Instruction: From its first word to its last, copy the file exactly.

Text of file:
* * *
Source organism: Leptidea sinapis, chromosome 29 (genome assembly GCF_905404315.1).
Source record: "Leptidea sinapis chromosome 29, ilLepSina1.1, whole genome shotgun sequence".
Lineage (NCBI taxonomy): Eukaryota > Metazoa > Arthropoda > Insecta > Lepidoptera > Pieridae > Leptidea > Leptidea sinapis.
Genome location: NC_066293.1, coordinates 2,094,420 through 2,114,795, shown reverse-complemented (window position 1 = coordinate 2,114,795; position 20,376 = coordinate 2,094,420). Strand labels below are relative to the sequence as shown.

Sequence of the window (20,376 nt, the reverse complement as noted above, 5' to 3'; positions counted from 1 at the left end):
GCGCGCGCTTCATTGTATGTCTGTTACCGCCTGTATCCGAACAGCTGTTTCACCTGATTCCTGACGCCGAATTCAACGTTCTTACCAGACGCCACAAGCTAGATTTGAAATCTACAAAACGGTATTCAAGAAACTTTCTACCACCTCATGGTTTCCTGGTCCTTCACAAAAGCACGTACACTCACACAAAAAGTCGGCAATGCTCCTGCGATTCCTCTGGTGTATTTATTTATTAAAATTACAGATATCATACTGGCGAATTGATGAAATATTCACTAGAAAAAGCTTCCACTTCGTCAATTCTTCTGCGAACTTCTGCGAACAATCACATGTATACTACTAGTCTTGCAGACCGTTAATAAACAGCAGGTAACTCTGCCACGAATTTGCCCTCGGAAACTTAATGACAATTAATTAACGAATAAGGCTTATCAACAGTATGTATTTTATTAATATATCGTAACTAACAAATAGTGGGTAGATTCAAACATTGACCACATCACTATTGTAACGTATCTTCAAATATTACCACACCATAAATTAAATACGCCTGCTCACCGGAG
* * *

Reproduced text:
Source organism: Leptidea sinapis, chromosome 29 (genome assembly GCF_905404315.1).
Source record: "Leptidea sinapis chromosome 29, ilLepSina1.1, whole genome shotgun sequence".
Lineage (NCBI taxonomy): Eukaryota > Metazoa > Arthropoda > Insecta > Lepidoptera > Pieridae > Leptidea > Leptidea sinapis.
Genome location: NC_066293.1, coordinates 2,094,420 through 2,114,795, shown reverse-complemented (window position 1 = coordinate 2,114,795; position 20,376 = coordinate 2,094,420). Strand labels below are relative to the sequence as shown.

Sequence of the window (20,376 nt, the reverse complement as noted above, 5' to 3'; positions counted from 1 at the left end):
GCGCGCGCTTCATTGTATGTCTGTTACCGCCTGTATCCGAACAGCTGTTTCACCTGATTCCTGACGCCGAATTCAACGTTCTTACCAGACGCCACAAGCTAGATTTGAAATCTACAAAACGGTATTCAAGAAACTTTCTACCACCTCATGGTTTCCTGGTCCTTCACAAAAGCACGTACACTCACACAAAAAGTCGGCAATGCTCCTGCGATTCCTCTGGTGTATTTATTTATTAAAATTACAGATATCATACTGGCGAATTGATGAAATATTCACTAGAAAAAGCTTCCACTTCGTCAATTCTTCTGCGAACTTCTGCGAACAATCACATGTATACTACTAGTCTTGCAGACCGTTAATAAACAGCAGGTAACTCTGCCACGAATTTGCCCTCGGAAACTTAATGACAATTAATTAACGAATAAGGCTTATCAACAGTATGTATTTTATTAATATATCGTAACTAACAAATAGTGGGTAGATTCAAACATTGACCACATCACTATTGTAACGTATCTTCAAATATTACCACACCATAAATTAAATACGCCTGCTCACCGGAG